When Mixing On The Go Is a Dangerous Game
Take Everything You See Online With a Grain of Salt
We sometimes forget that many of these producers or engineers have had decades to develop their craft and workflow.
One of the biggest mistakes producers often make is starting their sessions by loading up tons of plugins and effects to emulate the people they look up to. There are a few problems here:
- Every mix is different, meaning a chain of plugins that one producer is using may not work for your mix
- People often miss the reasons behind the choices those producers and mix engineers are making, so they simply make them because they feel like they have to
Stop Filling Your Mix Bus With Plugins Right Out of the Gate
In reality, taking this approach to mixing is distracting and limiting. Plus, if your arrangement or mix doesn’t sound good to start with, trying to “finalize” it by filling up your master chain won’t hold any value.
We often master songs here at eMastered with very little headroom, which is typically a consequence of someone who left a compressor or limiter on the mix bus. These songs don’t leave a ton of room to work with, making things more difficult during the mastering process.
The Benefits of Separating the Processes
A professional mixing engineer will likely have a very different set of skills compared to a producer. While some skills may overlap, leaving the processes separate allows the track to blossom optimally throughout various stages as it moves down the figurative assembly line.
From a traditional perspective, the production cycle of a pop song goes a bit like this:
- Songwriting: Creating a central theme, coming up with a chord progression, writing lyrics
- Composition: Recording instruments
- Arranging: Placing recorded elements on a timeline, re-writing parts using various instruments or sounds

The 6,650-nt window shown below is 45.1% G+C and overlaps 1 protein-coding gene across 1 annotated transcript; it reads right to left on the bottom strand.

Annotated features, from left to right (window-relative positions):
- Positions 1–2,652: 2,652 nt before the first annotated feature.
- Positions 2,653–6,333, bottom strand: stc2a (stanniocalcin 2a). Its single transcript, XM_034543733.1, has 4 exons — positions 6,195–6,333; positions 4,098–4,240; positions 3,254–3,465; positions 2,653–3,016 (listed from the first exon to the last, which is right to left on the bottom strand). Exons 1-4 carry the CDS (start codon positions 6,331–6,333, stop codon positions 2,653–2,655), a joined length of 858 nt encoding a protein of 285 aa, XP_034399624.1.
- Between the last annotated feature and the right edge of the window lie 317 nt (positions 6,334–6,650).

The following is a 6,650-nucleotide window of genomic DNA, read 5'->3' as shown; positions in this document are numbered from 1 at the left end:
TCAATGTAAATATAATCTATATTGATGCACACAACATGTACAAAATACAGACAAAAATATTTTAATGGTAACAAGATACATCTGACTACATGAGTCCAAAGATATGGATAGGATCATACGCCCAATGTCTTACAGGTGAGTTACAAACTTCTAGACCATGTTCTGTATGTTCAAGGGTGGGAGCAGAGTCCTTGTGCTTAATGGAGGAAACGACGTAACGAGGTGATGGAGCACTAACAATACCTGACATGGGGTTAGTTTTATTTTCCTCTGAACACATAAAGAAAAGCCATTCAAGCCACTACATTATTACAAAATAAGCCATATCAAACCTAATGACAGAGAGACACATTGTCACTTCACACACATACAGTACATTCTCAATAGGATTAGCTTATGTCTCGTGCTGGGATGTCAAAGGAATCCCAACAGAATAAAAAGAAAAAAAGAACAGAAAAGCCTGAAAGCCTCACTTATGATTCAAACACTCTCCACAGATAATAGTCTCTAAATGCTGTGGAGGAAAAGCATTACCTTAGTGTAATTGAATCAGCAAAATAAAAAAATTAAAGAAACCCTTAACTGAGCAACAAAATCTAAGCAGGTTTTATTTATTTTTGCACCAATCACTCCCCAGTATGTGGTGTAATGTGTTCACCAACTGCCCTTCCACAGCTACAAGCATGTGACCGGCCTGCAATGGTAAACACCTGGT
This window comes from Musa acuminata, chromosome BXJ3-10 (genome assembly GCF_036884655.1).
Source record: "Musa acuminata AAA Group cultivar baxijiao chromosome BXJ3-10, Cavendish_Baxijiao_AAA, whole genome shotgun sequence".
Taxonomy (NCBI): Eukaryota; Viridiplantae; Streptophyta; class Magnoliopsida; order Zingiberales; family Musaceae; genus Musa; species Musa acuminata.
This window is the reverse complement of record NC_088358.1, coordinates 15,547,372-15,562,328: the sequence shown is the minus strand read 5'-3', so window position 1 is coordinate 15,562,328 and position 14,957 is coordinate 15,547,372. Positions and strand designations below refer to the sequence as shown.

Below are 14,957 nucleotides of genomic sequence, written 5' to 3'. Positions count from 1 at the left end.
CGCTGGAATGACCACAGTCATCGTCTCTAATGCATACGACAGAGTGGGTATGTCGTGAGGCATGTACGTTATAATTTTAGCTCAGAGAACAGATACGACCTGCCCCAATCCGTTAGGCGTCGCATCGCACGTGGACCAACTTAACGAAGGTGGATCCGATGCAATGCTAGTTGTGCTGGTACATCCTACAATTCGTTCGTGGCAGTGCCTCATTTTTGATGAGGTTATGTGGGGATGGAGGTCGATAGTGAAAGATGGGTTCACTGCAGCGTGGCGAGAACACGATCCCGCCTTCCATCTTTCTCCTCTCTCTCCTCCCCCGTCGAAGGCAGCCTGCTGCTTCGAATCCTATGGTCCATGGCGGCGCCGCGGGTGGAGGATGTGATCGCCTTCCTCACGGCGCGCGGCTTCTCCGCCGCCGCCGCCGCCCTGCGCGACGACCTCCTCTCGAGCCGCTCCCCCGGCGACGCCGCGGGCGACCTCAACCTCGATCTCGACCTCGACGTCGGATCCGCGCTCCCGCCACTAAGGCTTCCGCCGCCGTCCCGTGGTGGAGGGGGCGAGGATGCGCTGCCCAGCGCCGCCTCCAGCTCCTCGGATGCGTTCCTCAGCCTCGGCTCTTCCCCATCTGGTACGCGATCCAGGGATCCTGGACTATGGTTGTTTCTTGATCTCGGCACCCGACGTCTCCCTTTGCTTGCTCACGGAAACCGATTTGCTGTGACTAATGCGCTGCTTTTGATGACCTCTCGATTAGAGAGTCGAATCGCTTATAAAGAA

- Mixing: Combining the sounds within the arrangement so that they work together and sound great as a singular piece of music
- Mastering: Making final tweaks to prepare the song for release
We often like to think of this timeline as a funnel.
At the top of the funnel is the state of conceptualizing and creativity. As you move down the funnel closer to the mastering process, it becomes far more technical and detail-oriented.
The most important thing to note here is that each process is only there to enhance what came before, not change it. A producer, for example, is not going to change the chord progression given to them by the songwriter, just as a mixing engineer isn’t going to rearrange a track given to them by a producer.
If you write, produce, and mix your own music, you should aim to create boundaries for yourself. Tell yourself that you can only move into the next stage of the process once you have completed the previous phase. In this school of thought, mixing is a transitionary period moving towards song completion rather than an extension of the production process.
As a producer, separating these processes will help you commit to your sounds early on.
As we know, a song only begins to reveal itself as more elements appear and start reacting with one another. When we mix a song, we need a clear outline of those elements to guide any mixing decisions. If we don’t allow the song to reveal itself before making those decisions, how can we expect those decisions to work?
If You Must Mix On The Go…
If you’re sitting here thinking,
“I just can’t help it. I want to hear my perfect mix NOW,”
Then we might just have a solution for you.
The solution? A template.
When you start producing a song, use a pre-made template with routing and basic plugins like EQ, compression, reverb, and delay. In this scenario, you can mix as you go without having to overthink and distract yourself from the creation process. You’ll be able to hear something closer to what your mix will ultimately sound like too.
To make a template, think of the tools you constantly use when you’re mixing. For example, you might always have an EQ on your vocal bus with a high-pass filter and an 1176-style compressor to control dynamics. If you know you’re going to use these tools anyway, you can lock them into the vocal bus on your template and send your vocals to it after recording to get a ‘closer to finished’ sound right away.